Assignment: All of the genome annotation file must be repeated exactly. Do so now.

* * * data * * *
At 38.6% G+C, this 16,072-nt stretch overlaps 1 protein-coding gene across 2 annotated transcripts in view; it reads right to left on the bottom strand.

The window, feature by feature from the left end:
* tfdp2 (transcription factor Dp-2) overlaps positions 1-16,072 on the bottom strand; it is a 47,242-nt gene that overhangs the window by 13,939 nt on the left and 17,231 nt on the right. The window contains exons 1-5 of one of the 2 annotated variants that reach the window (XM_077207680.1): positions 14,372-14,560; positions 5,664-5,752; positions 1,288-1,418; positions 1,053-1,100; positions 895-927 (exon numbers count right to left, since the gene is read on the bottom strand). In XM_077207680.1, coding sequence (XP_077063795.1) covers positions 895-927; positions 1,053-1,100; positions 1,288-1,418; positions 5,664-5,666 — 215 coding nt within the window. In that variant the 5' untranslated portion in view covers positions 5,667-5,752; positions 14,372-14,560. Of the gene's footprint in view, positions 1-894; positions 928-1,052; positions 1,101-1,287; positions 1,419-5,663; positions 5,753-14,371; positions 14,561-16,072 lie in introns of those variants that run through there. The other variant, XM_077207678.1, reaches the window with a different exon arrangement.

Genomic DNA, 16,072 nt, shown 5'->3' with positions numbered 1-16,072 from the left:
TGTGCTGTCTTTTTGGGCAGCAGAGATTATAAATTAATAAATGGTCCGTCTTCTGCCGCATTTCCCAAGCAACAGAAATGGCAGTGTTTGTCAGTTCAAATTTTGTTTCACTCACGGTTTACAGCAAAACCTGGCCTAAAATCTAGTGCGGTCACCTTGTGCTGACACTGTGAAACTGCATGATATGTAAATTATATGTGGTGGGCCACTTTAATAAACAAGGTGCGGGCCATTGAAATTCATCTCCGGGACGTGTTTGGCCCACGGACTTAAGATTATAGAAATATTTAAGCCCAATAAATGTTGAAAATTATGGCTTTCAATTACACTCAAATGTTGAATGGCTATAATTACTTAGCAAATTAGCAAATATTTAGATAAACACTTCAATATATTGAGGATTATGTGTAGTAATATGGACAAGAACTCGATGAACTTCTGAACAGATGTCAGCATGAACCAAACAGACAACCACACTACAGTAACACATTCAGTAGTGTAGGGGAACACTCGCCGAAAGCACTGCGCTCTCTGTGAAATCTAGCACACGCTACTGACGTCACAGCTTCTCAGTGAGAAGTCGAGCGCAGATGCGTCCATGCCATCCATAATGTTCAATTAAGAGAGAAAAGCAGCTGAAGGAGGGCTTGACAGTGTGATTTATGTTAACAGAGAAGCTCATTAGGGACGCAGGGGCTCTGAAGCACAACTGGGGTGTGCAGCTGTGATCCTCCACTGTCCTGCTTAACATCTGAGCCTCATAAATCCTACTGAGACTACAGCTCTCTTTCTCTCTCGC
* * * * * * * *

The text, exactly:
At 38.6% G+C, this 16,072-nt stretch overlaps 1 protein-coding gene across 2 annotated transcripts in view; it reads right to left on the bottom strand.

The window, feature by feature from the left end:
* tfdp2 (transcription factor Dp-2) overlaps positions 1-16,072 on the bottom strand; it is a 47,242-nt gene that overhangs the window by 13,939 nt on the left and 17,231 nt on the right. The window contains exons 1-5 of one of the 2 annotated variants that reach the window (XM_077207680.1): positions 14,372-14,560; positions 5,664-5,752; positions 1,288-1,418; positions 1,053-1,100; positions 895-927 (exon numbers count right to left, since the gene is read on the bottom strand). In XM_077207680.1, coding sequence (XP_077063795.1) covers positions 895-927; positions 1,053-1,100; positions 1,288-1,418; positions 5,664-5,666 — 215 coding nt within the window. In that variant the 5' untranslated portion in view covers positions 5,667-5,752; positions 14,372-14,560. Of the gene's footprint in view, positions 1-894; positions 928-1,052; positions 1,101-1,287; positions 1,419-5,663; positions 5,753-14,371; positions 14,561-16,072 lie in introns of those variants that run through there. The other variant, XM_077207678.1, reaches the window with a different exon arrangement.

Genomic DNA, 16,072 nt, shown 5'->3' with positions numbered 1-16,072 from the left:
TGTGCTGTCTTTTTGGGCAGCAGAGATTATAAATTAATAAATGGTCCGTCTTCTGCCGCATTTCCCAAGCAACAGAAATGGCAGTGTTTGTCAGTTCAAATTTTGTTTCACTCACGGTTTACAGCAAAACCTGGCCTAAAATCTAGTGCGGTCACCTTGTGCTGACACTGTGAAACTGCATGATATGTAAATTATATGTGGTGGGCCACTTTAATAAACAAGGTGCGGGCCATTGAAATTCATCTCCGGGACGTGTTTGGCCCACGGACTTAAGATTATAGAAATATTTAAGCCCAATAAATGTTGAAAATTATGGCTTTCAATTACACTCAAATGTTGAATGGCTATAATTACTTAGCAAATTAGCAAATATTTAGATAAACACTTCAATATATTGAGGATTATGTGTAGTAATATGGACAAGAACTCGATGAACTTCTGAACAGATGTCAGCATGAACCAAACAGACAACCACACTACAGTAACACATTCAGTAGTGTAGGGGAACACTCGCCGAAAGCACTGCGCTCTCTGTGAAATCTAGCACACGCTACTGACGTCACAGCTTCTCAGTGAGAAGTCGAGCGCAGATGCGTCCATGCCATCCATAATGTTCAATTAAGAGAGAAAAGCAGCTGAAGGAGGGCTTGACAGTGTGATTTATGTTAACAGAGAAGCTCATTAGGGACGCAGGGGCTCTGAAGCACAACTGGGGTGTGCAGCTGTGATCCTCCACTGTCCTGCTTAACATCTGAGCCTCATAAATCCTACTGAGACTACAGCTCTCTTTCTCTCTCGC